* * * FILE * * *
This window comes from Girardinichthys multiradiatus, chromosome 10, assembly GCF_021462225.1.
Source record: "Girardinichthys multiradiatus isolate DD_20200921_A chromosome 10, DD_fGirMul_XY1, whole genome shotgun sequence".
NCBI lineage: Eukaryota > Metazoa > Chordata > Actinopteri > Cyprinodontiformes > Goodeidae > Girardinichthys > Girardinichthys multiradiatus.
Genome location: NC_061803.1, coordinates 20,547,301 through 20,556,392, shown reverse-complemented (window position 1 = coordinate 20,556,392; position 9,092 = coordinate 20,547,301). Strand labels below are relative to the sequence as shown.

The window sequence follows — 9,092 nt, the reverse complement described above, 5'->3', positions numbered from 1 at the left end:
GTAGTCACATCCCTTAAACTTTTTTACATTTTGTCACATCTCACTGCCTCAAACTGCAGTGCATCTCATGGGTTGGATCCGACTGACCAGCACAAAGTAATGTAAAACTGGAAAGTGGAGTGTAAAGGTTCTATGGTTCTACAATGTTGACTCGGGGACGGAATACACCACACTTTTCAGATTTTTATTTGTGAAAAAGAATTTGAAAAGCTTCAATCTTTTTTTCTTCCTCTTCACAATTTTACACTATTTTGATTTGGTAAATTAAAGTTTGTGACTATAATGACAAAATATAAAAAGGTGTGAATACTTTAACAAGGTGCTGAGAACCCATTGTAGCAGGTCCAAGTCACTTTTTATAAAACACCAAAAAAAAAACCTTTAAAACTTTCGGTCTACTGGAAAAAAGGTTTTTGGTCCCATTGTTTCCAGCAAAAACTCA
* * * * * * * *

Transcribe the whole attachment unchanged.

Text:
This window comes from Girardinichthys multiradiatus, chromosome 10, assembly GCF_021462225.1.
Source record: "Girardinichthys multiradiatus isolate DD_20200921_A chromosome 10, DD_fGirMul_XY1, whole genome shotgun sequence".
NCBI lineage: Eukaryota > Metazoa > Chordata > Actinopteri > Cyprinodontiformes > Goodeidae > Girardinichthys > Girardinichthys multiradiatus.
Genome location: NC_061803.1, coordinates 20,547,301 through 20,556,392, shown reverse-complemented (window position 1 = coordinate 20,556,392; position 9,092 = coordinate 20,547,301). Strand labels below are relative to the sequence as shown.

The window sequence follows — 9,092 nt, the reverse complement described above, 5'->3', positions numbered from 1 at the left end:
GTAGTCACATCCCTTAAACTTTTTTACATTTTGTCACATCTCACTGCCTCAAACTGCAGTGCATCTCATGGGTTGGATCCGACTGACCAGCACAAAGTAATGTAAAACTGGAAAGTGGAGTGTAAAGGTTCTATGGTTCTACAATGTTGACTCGGGGACGGAATACACCACACTTTTCAGATTTTTATTTGTGAAAAAGAATTTGAAAAGCTTCAATCTTTTTTTCTTCCTCTTCACAATTTTACACTATTTTGATTTGGTAAATTAAAGTTTGTGACTATAATGACAAAATATAAAAAGGTGTGAATACTTTAACAAGGTGCTGAGAACCCATTGTAGCAGGTCCAAGTCACTTTTTATAAAACACCAAAAAAAAAACCTTTAAAACTTTCGGTCTACTGGAAAAAAGGTTTTTGGTCCCATTGTTTCCAGCAAAAACTCA